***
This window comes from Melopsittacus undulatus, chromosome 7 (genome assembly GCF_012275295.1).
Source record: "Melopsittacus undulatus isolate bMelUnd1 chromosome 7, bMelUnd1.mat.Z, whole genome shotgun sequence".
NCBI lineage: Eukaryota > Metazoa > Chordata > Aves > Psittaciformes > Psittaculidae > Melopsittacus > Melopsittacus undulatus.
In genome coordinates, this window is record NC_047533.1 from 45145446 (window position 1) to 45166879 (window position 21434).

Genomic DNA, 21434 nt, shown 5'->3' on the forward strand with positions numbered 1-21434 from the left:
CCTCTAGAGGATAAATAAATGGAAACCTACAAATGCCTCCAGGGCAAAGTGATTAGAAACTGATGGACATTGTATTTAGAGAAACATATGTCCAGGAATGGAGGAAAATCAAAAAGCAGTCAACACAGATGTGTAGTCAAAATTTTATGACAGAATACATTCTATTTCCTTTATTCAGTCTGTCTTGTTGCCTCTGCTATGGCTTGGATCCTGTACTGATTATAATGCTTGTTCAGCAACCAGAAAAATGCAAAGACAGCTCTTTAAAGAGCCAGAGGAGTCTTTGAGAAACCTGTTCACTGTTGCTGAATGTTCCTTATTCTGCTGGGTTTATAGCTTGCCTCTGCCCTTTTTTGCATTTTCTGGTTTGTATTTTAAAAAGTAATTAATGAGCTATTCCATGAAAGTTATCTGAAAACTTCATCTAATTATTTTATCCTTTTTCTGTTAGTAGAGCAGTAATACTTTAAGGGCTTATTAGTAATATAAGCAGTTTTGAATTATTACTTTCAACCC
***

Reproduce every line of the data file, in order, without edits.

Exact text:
This window comes from Melopsittacus undulatus, chromosome 7 (genome assembly GCF_012275295.1).
Source record: "Melopsittacus undulatus isolate bMelUnd1 chromosome 7, bMelUnd1.mat.Z, whole genome shotgun sequence".
NCBI lineage: Eukaryota > Metazoa > Chordata > Aves > Psittaciformes > Psittaculidae > Melopsittacus > Melopsittacus undulatus.
In genome coordinates, this window is record NC_047533.1 from 45145446 (window position 1) to 45166879 (window position 21434).

Genomic DNA, 21434 nt, shown 5'->3' on the forward strand with positions numbered 1-21434 from the left:
CCTCTAGAGGATAAATAAATGGAAACCTACAAATGCCTCCAGGGCAAAGTGATTAGAAACTGATGGACATTGTATTTAGAGAAACATATGTCCAGGAATGGAGGAAAATCAAAAAGCAGTCAACACAGATGTGTAGTCAAAATTTTATGACAGAATACATTCTATTTCCTTTATTCAGTCTGTCTTGTTGCCTCTGCTATGGCTTGGATCCTGTACTGATTATAATGCTTGTTCAGCAACCAGAAAAATGCAAAGACAGCTCTTTAAAGAGCCAGAGGAGTCTTTGAGAAACCTGTTCACTGTTGCTGAATGTTCCTTATTCTGCTGGGTTTATAGCTTGCCTCTGCCCTTTTTTGCATTTTCTGGTTTGTATTTTAAAAAGTAATTAATGAGCTATTCCATGAAAGTTATCTGAAAACTTCATCTAATTATTTTATCCTTTTTCTGTTAGTAGAGCAGTAATACTTTAAGGGCTTATTAGTAATATAAGCAGTTTTGAATTATTACTTTCAACCC